The EPA and the Corps will hold an informational webcast January 10 and will then host a listening session on the proposed rule January 23 in Kansas City, Kansas.

Sean Ross is a staff writer for Yellowhammer News. You can follow him on Twitter @sean_yhn

8 hours ago

Greg Reed: A Medicaid program built around families and communities

The elections of November 6 are over, and now, in Washington and in Montgomery legislators again take up the task of governing. As the leader of Alabama’s 27 Republican state senators, my focus is on working with other lawmakers and Governor Kay Ivey to make state government more efficient and to keep job growth strong.

Reforming the state’s Medicaid program is one of the toughest challenges we face in the coming year. Medicaid, the federally-mandated health insurance program for pregnant women, children, low-income adults, the elderly and the disabled, is by far the largest line item in the state’s General Fund — Medicaid by itself accounts for 37 percent of all non-education state spending and its budget for the current year is $755 million. For context, state prisons consume 23 percent and the Alabama Law Enforcement Agency (state troopers) uses 2.5 percent of non-education spending.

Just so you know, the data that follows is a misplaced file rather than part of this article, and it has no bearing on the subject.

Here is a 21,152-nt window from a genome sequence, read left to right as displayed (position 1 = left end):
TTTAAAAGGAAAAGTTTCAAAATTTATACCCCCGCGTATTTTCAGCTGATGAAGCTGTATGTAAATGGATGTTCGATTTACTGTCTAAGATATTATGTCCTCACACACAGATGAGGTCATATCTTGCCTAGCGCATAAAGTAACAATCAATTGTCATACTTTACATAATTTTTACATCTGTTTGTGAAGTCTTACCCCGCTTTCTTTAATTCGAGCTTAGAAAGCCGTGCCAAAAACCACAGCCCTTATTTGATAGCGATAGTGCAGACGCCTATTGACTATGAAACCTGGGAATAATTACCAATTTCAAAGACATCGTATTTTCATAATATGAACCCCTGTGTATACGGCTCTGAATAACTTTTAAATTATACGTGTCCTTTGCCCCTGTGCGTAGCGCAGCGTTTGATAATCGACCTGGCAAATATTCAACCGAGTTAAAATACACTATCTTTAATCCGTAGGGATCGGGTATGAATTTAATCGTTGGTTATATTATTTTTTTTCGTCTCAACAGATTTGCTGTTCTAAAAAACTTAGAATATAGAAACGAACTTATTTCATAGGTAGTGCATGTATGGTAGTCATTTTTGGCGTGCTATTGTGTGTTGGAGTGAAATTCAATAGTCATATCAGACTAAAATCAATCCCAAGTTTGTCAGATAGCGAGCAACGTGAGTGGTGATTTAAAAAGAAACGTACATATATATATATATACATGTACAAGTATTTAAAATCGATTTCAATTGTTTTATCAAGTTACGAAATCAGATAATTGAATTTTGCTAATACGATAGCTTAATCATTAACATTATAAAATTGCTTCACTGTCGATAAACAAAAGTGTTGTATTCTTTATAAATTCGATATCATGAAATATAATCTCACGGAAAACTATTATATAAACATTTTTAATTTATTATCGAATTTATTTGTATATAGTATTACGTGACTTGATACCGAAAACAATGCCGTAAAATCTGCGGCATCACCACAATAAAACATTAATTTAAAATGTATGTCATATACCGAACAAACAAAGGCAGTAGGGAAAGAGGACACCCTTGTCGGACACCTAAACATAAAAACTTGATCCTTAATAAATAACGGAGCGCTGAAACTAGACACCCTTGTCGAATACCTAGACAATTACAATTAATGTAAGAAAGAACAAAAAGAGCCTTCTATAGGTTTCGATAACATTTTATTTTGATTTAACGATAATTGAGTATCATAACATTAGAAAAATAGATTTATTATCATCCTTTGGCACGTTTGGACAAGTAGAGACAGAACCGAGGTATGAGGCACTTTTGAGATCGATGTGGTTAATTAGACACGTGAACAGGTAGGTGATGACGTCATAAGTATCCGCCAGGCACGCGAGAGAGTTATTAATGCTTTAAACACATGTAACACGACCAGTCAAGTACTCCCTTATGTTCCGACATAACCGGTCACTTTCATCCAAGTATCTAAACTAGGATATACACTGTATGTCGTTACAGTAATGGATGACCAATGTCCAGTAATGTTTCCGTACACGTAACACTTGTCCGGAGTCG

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The aging of America’s population as the Baby Boomers retire puts enormous stress on government-run health insurance programs like Medicaid. About 10,000 Boomers retire every day, and the U.S. Census Bureau predicts that by 2035, the number of adults aged 65 and older in America will outstrip the number of children under the age of 18. In Alabama, the population of folks aged 65 and older is expected to grow by 25 percent between now and 2025. This coming demographic tidal wave threatens to swamp a number of government programs, including Medicaid.

For the past five years, I have worked with Medicaid Commissioner Stephanie Azar to craft a new health care model that better serves the growing number of senior citizens in Alabama who are in Medicaid’s long-term care. Thankfully, this year Alabama received approval from the Centers for Medicare and Medicaid Services in Washington to move ahead with the Integrated Care Network (ICN). This reform will offer senior citizens on Medicaid additional health care choices and is projected to save, over the long run, tens of millions of taxpayer dollars.